The Nudnik File

Nudnik - n. U.S. colloq. Esp. in Jewish usage: a pestering, nagging, or irritating person

Tuesday, March 01, 2005

              Just Talk
Today Tony Blair hosted a one day conference to discuss the "window of opportunity" for peace in the Middle East. Aside from the Palestinians getting pledges of $1.2 Billion in aid, the conference went pretty much as one can expect. There was lots of words about the need for Palestinians to crack down on terror, and the need for Israel to make concessions. Of course Abbas promised that he would track down the perpetrators of Friday's suicide bombing and that of course Palestinians were committed to preventing further attacks. Basically, everyone said all the right words, and the net result will be zero. The reason I am so certain that like all previous conferences this will not take us one step closer to peace is because of stories like this
A militant brazenly challenged the new Palestinian security chief Tuesday, firing his weapon outside police headquarters in this West Bank town as the commander was holding meetings in the building. The chief ordered the gunman's arrest, but quickly backed down and let him walk away.
The "militant" in question is Zakariye Zubeydi, the leader of the al Aqsa Martyrs Brigade in Jenin, and the self-proclaimed ruler of the city.
Zubeydi said he was upset that Yousef had not coordinated the meeting with him and demanded the security chief leave. "Every city has its own gate, and Nasser Yousef did not come through the proper gate of Jenin," Zubeydi said.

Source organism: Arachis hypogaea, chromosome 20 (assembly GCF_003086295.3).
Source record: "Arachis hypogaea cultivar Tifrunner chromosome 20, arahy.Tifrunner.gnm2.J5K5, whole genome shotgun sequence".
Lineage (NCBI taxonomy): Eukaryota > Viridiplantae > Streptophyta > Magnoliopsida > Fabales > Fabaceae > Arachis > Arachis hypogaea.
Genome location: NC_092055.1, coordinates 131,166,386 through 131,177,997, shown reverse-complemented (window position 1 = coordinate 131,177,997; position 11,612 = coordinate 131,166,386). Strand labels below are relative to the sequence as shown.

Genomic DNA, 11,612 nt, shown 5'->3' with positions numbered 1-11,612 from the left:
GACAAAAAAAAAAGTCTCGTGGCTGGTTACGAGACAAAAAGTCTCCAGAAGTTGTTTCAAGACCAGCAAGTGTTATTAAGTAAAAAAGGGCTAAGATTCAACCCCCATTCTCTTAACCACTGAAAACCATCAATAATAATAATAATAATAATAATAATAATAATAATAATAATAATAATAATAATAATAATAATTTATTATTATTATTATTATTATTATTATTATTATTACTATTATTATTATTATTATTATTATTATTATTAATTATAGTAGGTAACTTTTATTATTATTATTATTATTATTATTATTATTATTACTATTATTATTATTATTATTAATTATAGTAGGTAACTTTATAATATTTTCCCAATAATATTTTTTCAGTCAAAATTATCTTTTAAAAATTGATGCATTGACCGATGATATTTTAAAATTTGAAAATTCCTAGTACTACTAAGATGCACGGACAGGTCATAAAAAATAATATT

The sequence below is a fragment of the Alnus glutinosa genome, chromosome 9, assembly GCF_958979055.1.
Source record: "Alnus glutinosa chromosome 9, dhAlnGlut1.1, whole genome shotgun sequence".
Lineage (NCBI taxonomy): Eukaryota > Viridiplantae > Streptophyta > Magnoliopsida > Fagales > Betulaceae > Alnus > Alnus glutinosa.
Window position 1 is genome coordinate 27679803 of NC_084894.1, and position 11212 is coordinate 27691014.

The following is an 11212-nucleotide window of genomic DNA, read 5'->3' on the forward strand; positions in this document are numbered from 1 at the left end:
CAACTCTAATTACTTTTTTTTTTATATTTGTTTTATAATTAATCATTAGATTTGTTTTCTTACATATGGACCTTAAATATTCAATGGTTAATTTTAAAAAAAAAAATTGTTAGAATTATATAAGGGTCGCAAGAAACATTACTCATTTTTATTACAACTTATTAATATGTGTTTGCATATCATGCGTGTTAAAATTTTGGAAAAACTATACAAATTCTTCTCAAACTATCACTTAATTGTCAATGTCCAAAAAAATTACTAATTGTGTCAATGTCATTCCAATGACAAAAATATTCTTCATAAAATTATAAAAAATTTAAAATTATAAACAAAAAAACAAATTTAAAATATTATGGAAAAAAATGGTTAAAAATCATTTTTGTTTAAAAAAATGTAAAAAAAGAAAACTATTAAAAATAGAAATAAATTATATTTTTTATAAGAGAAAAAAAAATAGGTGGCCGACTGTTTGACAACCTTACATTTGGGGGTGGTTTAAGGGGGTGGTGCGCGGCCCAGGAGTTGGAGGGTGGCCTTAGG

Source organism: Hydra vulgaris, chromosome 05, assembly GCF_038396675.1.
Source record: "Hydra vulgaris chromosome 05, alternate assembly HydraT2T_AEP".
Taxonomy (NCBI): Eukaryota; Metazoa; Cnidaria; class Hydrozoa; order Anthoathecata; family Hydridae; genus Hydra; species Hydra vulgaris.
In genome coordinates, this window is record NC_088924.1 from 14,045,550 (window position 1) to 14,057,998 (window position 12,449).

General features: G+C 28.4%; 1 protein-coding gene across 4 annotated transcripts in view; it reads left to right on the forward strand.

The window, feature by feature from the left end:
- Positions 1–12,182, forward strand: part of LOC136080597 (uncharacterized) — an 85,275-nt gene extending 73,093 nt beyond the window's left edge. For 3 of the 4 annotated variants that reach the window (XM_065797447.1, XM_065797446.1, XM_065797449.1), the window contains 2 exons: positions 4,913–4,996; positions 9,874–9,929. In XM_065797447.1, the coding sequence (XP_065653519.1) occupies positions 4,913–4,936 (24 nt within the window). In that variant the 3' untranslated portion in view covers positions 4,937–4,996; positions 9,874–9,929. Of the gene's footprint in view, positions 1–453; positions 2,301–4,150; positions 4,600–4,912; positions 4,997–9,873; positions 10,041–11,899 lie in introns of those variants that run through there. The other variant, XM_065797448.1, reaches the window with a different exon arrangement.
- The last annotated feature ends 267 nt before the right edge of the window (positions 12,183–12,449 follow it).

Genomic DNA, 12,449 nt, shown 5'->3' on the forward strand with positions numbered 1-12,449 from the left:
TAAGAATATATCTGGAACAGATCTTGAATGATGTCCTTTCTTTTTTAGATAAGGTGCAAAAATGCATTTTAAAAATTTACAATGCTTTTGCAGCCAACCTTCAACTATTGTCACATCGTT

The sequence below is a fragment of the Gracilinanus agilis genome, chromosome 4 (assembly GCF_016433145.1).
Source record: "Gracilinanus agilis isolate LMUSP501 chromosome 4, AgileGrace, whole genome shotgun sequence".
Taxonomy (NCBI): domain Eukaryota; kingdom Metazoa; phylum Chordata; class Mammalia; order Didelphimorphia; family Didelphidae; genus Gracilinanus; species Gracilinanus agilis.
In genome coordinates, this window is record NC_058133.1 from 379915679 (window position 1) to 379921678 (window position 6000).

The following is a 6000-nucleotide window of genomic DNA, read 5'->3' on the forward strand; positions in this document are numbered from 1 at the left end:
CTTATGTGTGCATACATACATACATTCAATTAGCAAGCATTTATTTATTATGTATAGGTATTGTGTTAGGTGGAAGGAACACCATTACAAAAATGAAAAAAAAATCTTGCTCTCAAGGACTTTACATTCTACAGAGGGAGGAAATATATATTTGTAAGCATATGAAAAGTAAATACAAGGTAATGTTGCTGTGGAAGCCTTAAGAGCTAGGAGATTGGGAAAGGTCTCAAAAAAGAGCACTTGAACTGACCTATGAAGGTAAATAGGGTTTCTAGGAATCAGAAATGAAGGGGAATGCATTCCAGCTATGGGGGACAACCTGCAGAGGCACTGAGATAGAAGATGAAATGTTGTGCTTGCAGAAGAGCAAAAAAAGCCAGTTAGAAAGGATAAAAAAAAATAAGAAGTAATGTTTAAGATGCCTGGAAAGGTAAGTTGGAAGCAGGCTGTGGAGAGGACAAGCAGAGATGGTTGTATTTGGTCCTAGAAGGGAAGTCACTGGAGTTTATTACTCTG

After threatening to arrest Zubeydi, Yousef backed down and left the city. The story goes on to say that
Some say the Palestinian security forces do not have the strength to take on the militants, who are heavily armed and seen as heroes by many Palestinians.

"The Palestinian Authority has no ability to enforce the law and to control the streets," Cabinet Minister Hassan Abu Libdeh said. "It needs rebuilding. It needs retraining."
The question then is why negotiate with the Palestinian Authority. If they are unable to fulfill their obligations, then its pointless talking to them. And if they are able but unwilling, then once again it is pointless talking to them. Simply put, until Abbas cracks down on the terror organizations as he has agreed to do there can not be any progress towards peace. This is not a maximalist position, it is a realistic one. Otherwise, all that is happening is, as Aluf Benn points out, a replay of Oslo. And Oslo did not turn out well for anyone involved. Do we really need to repeat it?
|| Nudnik 9:50 PM
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